Itea virginica

2007 – Virginia Sweetspire

The Virginia sweetspire is a deciduous to semi-evergreen, 3 to 5 foot tall shrub commonly found in swamps, wet woodlands and along woodland streams of eastern North America.

It has slightly fragrant white flowers in May when few other plants are flowering. Its medium to dark green summer leaves change to yellow, orange, reddish purple, scarlet, and crimson in autumn.


Sweetspire grows best in full sun to partial shade and prefers moist, fertile soils where it spreads to form a mass. It also tolerates drought and is adaptable to different pH levels.

Fothergilla gardenii

2006 – Dwarf Fothergilla

Dwarf fothergilla, a member of the witch hazel family (Hamamelidaceae), is a hardy plant native to the coastal plains. In the wild, it is often found around bogs or ponds and has interesting features through three seasons of the year. In spring, it has fragrant, white, bottlebrush-like flowers that bloom in April and May. After the flowers appear, the dark green to blue-green summer leaves emerge. Autumn might be the peak season for the dwarf fothergilla as the leaves change to red, orange, maroon or yellow, often all on the same plant!

It is a multi-stemmed, suckering, thicket-forming shrub that grows only 3 to 5 feet tall, a trait that makes it perfect for grouping. Fothergillas are slow growing and require little pruning. They prefer moist, well-drained, slightly acidic soils and have the best flowers and fall color when planted in sunny locations.


Ilex verticillata

2005 – Winterberry Holly

One of the few deciduous hollies, winterberry holly produces an abundance of persistent red berries that provide a splash of color throughout winter.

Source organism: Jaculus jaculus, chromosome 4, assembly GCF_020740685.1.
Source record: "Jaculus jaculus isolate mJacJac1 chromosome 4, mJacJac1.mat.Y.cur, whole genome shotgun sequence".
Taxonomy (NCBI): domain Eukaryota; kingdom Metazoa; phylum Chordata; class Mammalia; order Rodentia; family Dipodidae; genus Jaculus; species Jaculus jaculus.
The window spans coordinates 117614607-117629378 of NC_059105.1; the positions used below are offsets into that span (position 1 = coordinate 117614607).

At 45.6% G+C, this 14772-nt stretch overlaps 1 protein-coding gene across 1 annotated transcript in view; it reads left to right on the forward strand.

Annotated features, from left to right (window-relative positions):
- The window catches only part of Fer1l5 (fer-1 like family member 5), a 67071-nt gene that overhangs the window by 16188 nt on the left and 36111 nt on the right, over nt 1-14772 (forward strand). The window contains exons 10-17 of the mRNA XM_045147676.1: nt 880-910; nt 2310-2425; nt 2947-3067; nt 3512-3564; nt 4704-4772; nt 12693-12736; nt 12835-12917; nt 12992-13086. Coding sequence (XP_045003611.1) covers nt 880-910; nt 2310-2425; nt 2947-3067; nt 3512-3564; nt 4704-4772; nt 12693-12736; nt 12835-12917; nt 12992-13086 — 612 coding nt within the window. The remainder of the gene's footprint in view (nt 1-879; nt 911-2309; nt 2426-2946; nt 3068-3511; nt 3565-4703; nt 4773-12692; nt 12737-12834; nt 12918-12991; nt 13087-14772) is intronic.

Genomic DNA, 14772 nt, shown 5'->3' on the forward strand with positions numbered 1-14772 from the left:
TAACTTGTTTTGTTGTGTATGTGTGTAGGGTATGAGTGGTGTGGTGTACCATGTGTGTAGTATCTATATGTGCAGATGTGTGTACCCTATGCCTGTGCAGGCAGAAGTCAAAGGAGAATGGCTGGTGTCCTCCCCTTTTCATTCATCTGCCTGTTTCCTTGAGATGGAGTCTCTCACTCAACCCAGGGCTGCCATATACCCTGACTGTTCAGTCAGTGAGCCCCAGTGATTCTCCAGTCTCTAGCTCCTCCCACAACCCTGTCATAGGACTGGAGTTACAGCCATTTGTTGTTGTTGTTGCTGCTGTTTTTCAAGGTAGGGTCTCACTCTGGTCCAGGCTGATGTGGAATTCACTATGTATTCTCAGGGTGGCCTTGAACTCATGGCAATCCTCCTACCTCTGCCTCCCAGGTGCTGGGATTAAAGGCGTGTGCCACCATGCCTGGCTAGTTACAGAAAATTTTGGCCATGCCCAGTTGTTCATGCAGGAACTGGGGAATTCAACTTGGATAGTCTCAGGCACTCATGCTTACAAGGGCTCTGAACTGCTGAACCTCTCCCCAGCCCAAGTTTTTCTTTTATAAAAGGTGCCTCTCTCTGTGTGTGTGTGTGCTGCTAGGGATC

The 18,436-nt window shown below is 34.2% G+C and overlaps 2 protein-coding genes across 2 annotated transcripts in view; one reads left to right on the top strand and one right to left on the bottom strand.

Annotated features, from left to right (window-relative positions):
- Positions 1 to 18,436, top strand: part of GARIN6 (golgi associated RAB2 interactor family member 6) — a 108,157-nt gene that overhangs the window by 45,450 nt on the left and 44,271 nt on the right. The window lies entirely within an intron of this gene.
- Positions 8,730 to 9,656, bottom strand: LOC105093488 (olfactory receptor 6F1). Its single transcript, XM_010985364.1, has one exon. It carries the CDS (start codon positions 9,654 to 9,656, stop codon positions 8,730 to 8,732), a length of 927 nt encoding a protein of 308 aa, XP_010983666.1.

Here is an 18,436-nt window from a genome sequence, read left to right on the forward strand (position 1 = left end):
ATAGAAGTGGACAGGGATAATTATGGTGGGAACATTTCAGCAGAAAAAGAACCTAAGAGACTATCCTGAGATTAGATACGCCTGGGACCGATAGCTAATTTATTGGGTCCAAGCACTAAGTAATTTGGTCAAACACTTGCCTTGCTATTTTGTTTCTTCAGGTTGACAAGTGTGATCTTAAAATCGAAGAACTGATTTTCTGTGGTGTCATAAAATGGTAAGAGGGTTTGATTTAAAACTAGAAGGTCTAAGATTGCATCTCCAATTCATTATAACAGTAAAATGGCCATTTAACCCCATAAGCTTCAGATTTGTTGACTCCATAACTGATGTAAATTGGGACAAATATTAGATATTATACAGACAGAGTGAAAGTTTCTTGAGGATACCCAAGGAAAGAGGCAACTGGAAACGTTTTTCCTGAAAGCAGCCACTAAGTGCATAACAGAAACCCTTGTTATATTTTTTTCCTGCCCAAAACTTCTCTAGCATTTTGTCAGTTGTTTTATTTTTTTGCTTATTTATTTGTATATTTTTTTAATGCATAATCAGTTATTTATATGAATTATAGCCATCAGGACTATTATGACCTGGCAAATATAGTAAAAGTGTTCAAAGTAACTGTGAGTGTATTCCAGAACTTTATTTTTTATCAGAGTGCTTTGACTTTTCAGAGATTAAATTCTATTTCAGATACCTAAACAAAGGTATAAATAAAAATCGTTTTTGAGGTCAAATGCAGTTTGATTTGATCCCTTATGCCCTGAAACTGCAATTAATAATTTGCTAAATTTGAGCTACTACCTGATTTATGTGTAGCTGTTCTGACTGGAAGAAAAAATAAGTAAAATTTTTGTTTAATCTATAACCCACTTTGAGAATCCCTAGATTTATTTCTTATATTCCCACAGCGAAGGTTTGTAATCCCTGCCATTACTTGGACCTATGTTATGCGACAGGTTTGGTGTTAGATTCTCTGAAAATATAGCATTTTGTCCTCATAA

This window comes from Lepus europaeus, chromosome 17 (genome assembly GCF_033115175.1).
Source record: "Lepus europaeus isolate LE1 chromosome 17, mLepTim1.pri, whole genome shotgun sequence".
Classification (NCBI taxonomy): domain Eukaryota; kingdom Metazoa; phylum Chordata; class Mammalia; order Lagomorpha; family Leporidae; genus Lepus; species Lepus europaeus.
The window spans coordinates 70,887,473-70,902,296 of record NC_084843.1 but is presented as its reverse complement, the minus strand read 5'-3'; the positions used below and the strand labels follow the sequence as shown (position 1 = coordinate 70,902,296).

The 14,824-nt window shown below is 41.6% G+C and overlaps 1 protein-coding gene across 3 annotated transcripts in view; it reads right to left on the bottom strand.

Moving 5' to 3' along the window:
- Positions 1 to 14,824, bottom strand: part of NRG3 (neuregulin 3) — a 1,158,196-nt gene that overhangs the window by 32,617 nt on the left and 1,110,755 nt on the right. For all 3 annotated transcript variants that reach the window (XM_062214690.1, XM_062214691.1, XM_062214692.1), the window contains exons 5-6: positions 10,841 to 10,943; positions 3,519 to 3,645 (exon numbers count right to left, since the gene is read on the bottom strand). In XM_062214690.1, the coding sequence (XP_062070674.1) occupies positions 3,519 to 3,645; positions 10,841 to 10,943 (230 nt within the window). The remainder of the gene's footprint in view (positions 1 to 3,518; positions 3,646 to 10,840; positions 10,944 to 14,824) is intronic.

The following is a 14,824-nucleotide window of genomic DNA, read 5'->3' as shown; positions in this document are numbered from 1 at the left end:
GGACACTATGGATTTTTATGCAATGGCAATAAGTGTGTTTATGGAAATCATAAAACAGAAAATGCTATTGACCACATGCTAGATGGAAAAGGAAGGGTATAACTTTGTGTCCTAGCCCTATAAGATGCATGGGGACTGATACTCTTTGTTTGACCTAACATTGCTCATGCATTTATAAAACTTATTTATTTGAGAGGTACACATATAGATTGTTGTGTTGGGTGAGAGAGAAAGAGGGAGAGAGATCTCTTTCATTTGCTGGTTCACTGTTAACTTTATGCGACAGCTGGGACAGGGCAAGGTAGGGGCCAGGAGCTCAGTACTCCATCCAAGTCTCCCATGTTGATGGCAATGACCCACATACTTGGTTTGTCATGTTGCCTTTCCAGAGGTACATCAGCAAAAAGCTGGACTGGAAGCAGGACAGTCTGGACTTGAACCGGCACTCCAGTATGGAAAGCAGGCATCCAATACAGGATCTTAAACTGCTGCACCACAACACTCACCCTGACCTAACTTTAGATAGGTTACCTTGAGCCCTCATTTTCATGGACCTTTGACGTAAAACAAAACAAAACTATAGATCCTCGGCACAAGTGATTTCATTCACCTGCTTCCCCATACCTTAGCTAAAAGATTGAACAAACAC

Commonly found in both wooded areas and swampy areas, this holly will grow 6 to 10 feet tall in an upright, spreading manner. They grow best in moist, poorly-drained soils and in full sun to partial shade, though plants in sunny areas produce more berries. These berries only form on female plants and require male plants for pollination. So for best results, be sure to plant a male nearby.

Winterberry hollies are great plants for massing in wet soils or prominently along borders where the berries can be viewed during the winter. They are easy to maintain and have few insect and disease problems.

Rhododendron periclymenoides

2004 – Pinxterbloom Azalea

The pinxterbloom azalea is a native, deciduous azalea that occurs naturally here at the Arboretum.  These shrubs spread via underground stems and can grow to be 8-10 feet tall.  They are extremely adaptable, growing in partial to full shade and in a variety of soil conditions from dry, sandy soils to moist stream banks.  The pinxterbloom is most attractive in the spring, when it is adorned with trusses of 6-12 narrow, fragrant, white to pink flowers.

To see the Arboretum’s collection of pinxterbloom azaleas, follow the Woodland Walk in early May when they are at their peak.

Hydrangea quercifolia

2003 – Oakleaf Hydrangea

The oakleaf hydrangea is a deciduous, mound-forming shrub that grows to a height of 4 to 8 feet with a wider spread. This coarse, irregular plant provides all-season interest. In summer it has large panicles of white flowers that turn pinkish and eventually tan as the season extends into autumn. Plants that get plenty of sun will turn red to purple in autumn and, in winter the cinnamon-colored, exfoliating bark stands out against the stark landscape. With proper placement in shrub borders, mass plantings, or as foundation plants, the oakleaf hydrangea will become a favorite in any garden.

Oakleaf hydrangeas prefer moist, well-drained soil in full sun to partial shade. They are susceptible to deer damage despite the toxicity of many of the parts of the plant.